25. One of the problems that makes the issue extra difficult is that both in Objectivism and in Libertarianism, the role and place of children is not well defined. The other issue that you are making a case for "compassion" which on one hand is a behavioral but also an emotional response. If we go the evolutionary route, we have some monkey traits in us. The natural love of children is one of them. I have seen Christian apologists argue against atheists by saying "If there was no Christian morality, you would eat your children". And yet we don't … and we won't. Because, I would agree, it is not our nature. But why is it not our nature? The answer must be related to evolution. That answer is a "species" survival argument. Most here don't seem to want to follow that line of thinking and emphasize it, but it all seems to fall into that area. We are not ALL cannibals all of the time, because won't survive. We are not all sociopaths because societies can't form in the first place because of the anti social behaviors. So we have a nature that promotes our species to survive. That desire may be inherent like the desire to eat, and the desire to have sex most likely is part of that. But that is simply motivation, i.e. we are motivated to do that by nature. If survival of the species is objectively a human value, then we should take care of children and other humans, every chance we get. Boydstun brought up that Branden had said something positive about preserving one's species. I don't see it as being used as a core argument, while justifying sacrifice for a child may hinge on it. Furthermore, I would put forth the idea that emotions do count in ways that we may not allow (as Objectivists). As in, there is more to do around the question of "where do emotions in fact fit in" within the thought process. Not that we can feel our way to the truth, but our feelings must have a say in the final conclusion of the next steps we will take in our lives. So the current argument is something like: it would be disgusting, heinous, to willingly/on purpose, abandon/walk away from a helpless child. That is not natural. Fine. But if you see many children being abandoned do you have the right to force someone to take care of them is still the question. Even acknowledging our natural tendencies we don't have that right. Children don't have that positive right, just as adults don't have it. But they do have the negative right, as in, that of not being harmed by force. Love should not be legislated, as to make it duty. Love is a natural response and what is loved is in the eyes of the beholder. At the core of liberty is to not love, or to not respond as if you love someone. Meaning there is a right to indifference. It's just not mentioned very often.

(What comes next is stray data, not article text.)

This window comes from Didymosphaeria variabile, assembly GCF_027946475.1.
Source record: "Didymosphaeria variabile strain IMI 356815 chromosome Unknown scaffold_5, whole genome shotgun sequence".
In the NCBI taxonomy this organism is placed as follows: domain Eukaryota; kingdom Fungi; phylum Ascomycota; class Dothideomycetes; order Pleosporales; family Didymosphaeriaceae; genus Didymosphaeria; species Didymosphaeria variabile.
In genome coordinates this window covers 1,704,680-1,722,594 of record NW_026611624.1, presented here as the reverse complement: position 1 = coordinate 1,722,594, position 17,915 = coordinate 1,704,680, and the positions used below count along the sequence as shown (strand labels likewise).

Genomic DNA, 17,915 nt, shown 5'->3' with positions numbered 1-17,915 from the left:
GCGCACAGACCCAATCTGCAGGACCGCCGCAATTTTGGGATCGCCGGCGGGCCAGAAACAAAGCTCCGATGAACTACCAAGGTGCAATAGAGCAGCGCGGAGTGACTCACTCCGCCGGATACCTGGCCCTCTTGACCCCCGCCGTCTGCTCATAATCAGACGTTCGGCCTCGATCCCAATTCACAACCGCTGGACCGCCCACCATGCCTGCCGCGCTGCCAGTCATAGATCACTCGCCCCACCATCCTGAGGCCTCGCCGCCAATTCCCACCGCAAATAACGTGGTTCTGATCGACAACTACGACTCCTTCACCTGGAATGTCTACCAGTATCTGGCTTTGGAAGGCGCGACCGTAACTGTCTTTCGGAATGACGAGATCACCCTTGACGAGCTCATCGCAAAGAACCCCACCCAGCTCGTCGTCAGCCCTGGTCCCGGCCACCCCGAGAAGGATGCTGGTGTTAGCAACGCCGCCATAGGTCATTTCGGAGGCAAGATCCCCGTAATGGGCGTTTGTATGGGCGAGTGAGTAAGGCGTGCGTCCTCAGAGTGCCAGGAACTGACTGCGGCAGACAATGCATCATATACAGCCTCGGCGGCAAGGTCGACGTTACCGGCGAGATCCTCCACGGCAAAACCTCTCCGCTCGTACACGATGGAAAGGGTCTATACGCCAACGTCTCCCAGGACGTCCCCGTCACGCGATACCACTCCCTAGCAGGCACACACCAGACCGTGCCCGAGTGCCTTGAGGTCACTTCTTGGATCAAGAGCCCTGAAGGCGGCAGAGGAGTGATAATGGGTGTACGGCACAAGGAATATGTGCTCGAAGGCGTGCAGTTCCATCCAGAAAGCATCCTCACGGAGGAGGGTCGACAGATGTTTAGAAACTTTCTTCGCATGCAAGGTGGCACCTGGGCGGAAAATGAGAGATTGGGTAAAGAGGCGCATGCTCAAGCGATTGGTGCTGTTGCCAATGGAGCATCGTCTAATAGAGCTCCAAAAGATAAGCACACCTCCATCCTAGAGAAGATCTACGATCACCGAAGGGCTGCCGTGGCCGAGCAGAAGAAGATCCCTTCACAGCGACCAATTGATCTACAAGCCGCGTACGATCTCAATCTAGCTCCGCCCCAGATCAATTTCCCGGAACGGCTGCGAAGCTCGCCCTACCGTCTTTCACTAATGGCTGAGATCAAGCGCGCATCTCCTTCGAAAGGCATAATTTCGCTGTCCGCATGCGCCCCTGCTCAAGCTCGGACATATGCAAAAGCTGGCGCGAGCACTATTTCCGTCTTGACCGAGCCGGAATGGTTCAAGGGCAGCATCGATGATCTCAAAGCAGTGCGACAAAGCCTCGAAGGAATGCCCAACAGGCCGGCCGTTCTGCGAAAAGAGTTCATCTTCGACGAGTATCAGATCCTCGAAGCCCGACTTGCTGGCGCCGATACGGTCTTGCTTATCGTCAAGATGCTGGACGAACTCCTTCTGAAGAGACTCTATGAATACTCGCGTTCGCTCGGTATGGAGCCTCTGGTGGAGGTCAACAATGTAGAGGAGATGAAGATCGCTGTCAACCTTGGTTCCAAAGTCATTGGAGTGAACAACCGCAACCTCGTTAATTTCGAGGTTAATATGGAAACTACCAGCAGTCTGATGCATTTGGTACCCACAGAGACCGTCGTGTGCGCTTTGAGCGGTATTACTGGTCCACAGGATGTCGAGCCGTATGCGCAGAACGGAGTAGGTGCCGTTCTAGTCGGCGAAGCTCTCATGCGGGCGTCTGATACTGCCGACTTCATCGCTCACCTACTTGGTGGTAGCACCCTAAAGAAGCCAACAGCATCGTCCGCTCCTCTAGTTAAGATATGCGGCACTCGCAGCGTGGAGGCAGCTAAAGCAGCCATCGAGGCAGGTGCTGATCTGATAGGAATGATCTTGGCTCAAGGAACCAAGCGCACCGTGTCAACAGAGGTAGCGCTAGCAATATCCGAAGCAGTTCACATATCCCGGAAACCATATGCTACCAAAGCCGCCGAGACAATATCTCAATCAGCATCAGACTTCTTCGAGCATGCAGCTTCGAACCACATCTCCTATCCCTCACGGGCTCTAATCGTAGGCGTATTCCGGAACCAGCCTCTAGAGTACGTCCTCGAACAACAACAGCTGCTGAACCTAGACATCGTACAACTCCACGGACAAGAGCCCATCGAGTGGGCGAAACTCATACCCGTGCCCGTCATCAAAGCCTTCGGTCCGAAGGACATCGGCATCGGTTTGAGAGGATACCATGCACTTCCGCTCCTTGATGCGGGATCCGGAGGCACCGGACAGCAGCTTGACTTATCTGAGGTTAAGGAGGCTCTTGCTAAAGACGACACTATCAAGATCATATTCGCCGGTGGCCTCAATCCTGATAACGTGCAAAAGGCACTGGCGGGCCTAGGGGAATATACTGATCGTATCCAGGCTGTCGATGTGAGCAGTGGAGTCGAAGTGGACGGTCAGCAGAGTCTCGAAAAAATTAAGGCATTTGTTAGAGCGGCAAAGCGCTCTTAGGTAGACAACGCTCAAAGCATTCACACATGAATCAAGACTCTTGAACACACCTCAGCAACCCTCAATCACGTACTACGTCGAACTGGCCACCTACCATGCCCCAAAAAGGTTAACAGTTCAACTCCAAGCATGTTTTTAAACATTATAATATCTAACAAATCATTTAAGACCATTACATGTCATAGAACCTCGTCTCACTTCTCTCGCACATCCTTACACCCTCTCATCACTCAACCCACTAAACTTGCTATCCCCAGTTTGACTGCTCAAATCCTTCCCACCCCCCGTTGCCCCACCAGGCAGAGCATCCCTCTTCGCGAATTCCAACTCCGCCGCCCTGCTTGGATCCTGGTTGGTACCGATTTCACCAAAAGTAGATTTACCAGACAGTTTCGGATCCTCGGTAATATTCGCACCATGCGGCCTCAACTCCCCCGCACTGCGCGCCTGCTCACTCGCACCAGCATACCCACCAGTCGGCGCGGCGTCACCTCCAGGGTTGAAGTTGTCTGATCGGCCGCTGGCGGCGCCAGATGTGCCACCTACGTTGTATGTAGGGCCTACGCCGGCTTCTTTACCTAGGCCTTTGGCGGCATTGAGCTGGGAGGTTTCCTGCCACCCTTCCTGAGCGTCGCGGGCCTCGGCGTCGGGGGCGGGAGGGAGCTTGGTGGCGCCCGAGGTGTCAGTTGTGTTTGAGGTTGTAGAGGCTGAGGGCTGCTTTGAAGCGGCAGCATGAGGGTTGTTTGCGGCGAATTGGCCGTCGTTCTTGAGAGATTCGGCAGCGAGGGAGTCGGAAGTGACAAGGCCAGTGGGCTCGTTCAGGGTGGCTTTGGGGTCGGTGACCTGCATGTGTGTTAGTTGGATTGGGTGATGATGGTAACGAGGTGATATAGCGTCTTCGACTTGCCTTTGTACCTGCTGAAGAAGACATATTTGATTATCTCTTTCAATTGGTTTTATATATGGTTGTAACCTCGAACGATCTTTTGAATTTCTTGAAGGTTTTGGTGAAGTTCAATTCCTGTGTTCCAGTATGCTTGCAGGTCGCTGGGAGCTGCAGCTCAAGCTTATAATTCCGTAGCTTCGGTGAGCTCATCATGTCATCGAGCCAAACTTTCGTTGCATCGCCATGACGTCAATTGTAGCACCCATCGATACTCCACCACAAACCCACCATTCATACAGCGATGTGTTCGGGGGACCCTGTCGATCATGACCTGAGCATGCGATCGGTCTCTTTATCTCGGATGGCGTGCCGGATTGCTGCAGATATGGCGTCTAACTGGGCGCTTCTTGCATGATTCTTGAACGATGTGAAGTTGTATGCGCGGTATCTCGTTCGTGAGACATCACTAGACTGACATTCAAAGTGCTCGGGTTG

1 point